Structure and technique

The modern balalaika is found in six sizes:

  • piccolo (rare)
  • prima
  • secunda
  • alto
  • bass
  • contrabass (also a larger sub-contrabass)

The most common solo instrument is the prima, tuned E-E-A (the two lower strings being tuned to the same pitch). Sometimes the balalaika is tuned "guitar style" to G-B-D (resembling the thinnest three strings of the Russian guitar), making it easier to play for Russian guitar players, although balalaika purists frown on this tuning.

The piccolo, prima, and secunda balalaikas are ideally strung with gut (or, today, usually nylon) strings on the lower pegs and a wire string on the top peg.

An important part of balalaika technique is the use of the left thumb to fret notes on the bottom string, particularly on the prima, where it is used to form chords. The index finger is used to sound notes on the prima, while a plectrum is used on the larger sizes. One can play the prima with a plectrum, but it is considered rather heterodox to do so.

Due to the gigantic size of the contrabass's strings, it is not uncommon for the plectrum to be made of a leather shoe or boot heel. The contrabass balalaika rests on the ground on a wooden or metal pin drilled into one of its corners.


The origins of the balalaïka are not precisely known.

Early representations of the balalaika show it with anywhere from two to six strings, which resembles certain Central Asian instruments. Similarly, frets on earlier balalaikas were made of animal gut and tied to the neck so that they could be moved around by the player at will (as is the case with the modern saz, which allows for the microtonal playing distinctive to Turkish and Central Asian music).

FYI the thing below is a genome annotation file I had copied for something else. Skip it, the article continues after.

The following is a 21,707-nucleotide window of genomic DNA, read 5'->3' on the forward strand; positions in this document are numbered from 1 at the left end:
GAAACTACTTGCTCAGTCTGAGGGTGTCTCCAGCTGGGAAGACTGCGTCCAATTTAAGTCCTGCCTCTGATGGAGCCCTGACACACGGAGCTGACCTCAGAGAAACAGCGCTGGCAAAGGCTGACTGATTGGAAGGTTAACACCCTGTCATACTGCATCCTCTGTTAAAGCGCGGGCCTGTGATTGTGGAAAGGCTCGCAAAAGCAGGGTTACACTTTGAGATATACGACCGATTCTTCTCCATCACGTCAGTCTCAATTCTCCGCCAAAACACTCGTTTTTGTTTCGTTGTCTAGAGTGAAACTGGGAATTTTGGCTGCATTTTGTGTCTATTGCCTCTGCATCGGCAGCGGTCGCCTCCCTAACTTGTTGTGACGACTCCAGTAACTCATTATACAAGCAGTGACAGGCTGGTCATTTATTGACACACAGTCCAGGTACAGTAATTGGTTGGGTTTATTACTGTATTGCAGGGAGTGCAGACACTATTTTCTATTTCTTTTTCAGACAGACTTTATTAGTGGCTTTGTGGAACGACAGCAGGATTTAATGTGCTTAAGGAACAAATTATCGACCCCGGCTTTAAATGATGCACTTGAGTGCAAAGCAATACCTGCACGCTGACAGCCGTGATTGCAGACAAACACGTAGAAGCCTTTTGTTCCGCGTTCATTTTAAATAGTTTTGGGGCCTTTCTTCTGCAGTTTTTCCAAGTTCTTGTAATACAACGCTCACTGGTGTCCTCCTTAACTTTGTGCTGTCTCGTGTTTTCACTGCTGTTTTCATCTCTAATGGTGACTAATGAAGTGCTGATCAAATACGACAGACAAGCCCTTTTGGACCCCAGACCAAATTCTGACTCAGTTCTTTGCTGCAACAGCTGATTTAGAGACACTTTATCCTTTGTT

Eventually, the balalaika evolved into a triangular instrument with a neck substantially shorter than its Asian counterparts. It was popular as a village instrument for centuries, particularly with the skomorokhs, sort of free-lance musical jesters whose tunes ridiculed the Tsar, the Russian Orthodox Church, and Russian society in general. The first written reference to a balalaika was on an arrest slip for two serfs in 1688, accused of being drunk and disorderly outside the Kremlin in Moscow, playing the balalaika.

A popular notion is that the three sides and strings of the balalaika are supposed to represent the Holy Trinity. This idea, while whimsical, is quite difficult to reconcile when one is confronted with the fact that at various times in Russian history, the playing of the balalaika was banned because of its use by the skomorokhi, who were generally highly irritating to both Church and State. Musical instruments are not allowed in Russian Orthodox liturgy. A likelier reason for the triangular shape is given by the writer and historian Nikolai Gogol in his unfinished novel Dead Souls. He states that a balalaika was made by peasants out of a pumpkin. If you quarter a pumpkin, you are left with a balalaika shape. Another theory is: Before Tsar Peter The Great, instruments were not allowed in Russia. When Peter allowed them, only the boat builders knew how to work with wood. The balalaika looks a little like the front of a boat, if held horizontally.

In the late 19th century, a Russian nobleman, Vassily Vassilievich Andreyev, embarked on a project to standardize the balalaika for orchestral use. Andreyev, with the assistance of luthiers, and furniture maker Nalimov, developed the multiple balalaika sizes and tunings in use today. He arranged many traditional Russian folk songs and melodies for the orchestra and also composed many tunes of his own.